We surveyed birds at 87 points at Castlehead, 25 at Marking Corral, and 57 at Onaqui from 2006 through 2011 and 51 points at Five Creeks from 2008 through 2011. Of these 220 points, 126 surveys were conducted in treatment plots (Onaqui n = 36, Marking Corral n = 16, Castlehead n = 43, Five Creeks n = 31) to assess treatment effects. The four survey points conducted in mechanical treatments were included in the sample of treatment effects.
Sagebrush Bird Response to Treatment
Pre- and posttreatment detection probabilities were 0.37 (0.32–0.42; 95% confidence interval) and 0.32 (0.25–0.41) for Brewer's sparrows, 0.80 (0.35–1.00) and 0.57 (0.44–1.00) for sagebrush sparrows, and 0.47 (0.09–1.00) and 0.84 (0.44 −1.00) for sage thrashers. For all three species combined, the detection probability was 0.38 (0.33–0.43) for pretreatment and 0.36 (0.33–0.39) for posttreatment surveys. Detection probability did not differ statistically between treatment periods.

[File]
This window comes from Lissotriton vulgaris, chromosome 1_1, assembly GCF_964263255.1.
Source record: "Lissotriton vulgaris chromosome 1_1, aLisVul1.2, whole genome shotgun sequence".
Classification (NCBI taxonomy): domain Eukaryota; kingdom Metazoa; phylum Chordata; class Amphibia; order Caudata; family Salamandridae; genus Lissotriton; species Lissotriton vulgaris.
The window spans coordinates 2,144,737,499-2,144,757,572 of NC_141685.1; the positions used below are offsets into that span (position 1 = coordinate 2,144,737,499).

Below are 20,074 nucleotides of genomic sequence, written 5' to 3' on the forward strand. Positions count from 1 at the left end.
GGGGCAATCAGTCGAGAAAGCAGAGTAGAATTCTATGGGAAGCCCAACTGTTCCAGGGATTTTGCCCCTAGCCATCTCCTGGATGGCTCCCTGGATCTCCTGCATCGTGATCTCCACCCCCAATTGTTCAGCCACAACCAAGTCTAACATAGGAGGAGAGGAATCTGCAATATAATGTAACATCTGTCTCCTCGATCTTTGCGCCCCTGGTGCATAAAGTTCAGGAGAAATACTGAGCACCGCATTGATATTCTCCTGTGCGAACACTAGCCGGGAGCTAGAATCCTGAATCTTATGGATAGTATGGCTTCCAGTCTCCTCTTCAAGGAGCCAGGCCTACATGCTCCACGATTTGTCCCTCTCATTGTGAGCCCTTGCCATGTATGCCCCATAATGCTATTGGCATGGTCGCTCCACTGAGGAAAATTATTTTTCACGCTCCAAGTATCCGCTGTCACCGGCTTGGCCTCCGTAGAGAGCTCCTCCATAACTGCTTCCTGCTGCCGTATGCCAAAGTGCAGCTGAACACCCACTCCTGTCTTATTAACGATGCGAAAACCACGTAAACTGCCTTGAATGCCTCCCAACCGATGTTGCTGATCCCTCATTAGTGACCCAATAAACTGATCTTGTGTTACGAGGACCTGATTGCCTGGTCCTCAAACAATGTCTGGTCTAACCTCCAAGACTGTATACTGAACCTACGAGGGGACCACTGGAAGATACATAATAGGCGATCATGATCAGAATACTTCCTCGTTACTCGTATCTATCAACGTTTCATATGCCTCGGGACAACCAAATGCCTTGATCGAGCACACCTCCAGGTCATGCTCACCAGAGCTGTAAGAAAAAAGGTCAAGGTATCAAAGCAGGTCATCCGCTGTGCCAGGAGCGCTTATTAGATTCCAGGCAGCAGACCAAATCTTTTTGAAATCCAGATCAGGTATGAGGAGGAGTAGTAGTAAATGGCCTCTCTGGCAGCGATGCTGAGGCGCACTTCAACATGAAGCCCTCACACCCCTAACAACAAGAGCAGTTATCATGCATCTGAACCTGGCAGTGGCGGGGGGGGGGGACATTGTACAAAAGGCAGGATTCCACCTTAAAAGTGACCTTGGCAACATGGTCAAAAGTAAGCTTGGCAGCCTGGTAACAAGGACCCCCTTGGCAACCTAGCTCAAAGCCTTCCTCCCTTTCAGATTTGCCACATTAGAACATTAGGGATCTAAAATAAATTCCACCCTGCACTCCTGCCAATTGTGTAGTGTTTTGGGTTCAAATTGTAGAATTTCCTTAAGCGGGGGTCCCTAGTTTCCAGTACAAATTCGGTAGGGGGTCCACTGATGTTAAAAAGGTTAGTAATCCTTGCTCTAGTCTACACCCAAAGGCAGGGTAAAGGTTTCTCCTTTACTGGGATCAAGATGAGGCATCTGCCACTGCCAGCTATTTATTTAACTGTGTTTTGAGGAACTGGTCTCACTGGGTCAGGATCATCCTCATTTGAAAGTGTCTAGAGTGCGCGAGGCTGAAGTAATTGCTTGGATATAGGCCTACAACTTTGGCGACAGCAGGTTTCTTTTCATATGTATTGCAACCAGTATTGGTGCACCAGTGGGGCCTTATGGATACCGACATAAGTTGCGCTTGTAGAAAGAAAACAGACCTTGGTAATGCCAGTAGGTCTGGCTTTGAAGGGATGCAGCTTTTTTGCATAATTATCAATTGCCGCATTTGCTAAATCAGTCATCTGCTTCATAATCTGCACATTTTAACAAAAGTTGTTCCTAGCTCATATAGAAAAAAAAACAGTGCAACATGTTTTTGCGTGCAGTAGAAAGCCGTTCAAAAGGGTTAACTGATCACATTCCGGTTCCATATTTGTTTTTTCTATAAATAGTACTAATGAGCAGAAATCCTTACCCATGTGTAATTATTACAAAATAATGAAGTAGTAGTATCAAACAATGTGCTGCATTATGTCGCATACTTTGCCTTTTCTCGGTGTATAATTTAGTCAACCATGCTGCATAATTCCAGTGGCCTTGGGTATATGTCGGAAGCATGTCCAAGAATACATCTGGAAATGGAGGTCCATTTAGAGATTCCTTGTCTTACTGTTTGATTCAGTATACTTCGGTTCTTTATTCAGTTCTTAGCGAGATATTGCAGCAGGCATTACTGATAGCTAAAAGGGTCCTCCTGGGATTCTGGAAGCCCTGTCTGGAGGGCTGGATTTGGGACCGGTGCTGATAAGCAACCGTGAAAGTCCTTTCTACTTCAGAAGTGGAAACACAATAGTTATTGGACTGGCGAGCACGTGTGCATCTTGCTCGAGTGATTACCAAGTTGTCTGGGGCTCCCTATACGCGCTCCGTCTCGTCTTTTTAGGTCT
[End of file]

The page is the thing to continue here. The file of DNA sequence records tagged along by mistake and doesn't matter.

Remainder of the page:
Brewer's sparrows were the most common of the sagebrush-obligate species and were detected at all four sites (Table 1). Pre- and posttreatment detections of Brewer's sparrows were not statistically different. Sagebrush sparrows were detected at all plots except Five Creeks. We detected more sagebrush sparrows at Onaqui following treatment (P < 0.1); changes between treatment periods were not significant at the other three plots. Sage thrashers also were detected at all treatment plots, although few birds were observed, and none of the changes between pre- and posttreatment surveys were significant or consistent in trend (Table 1).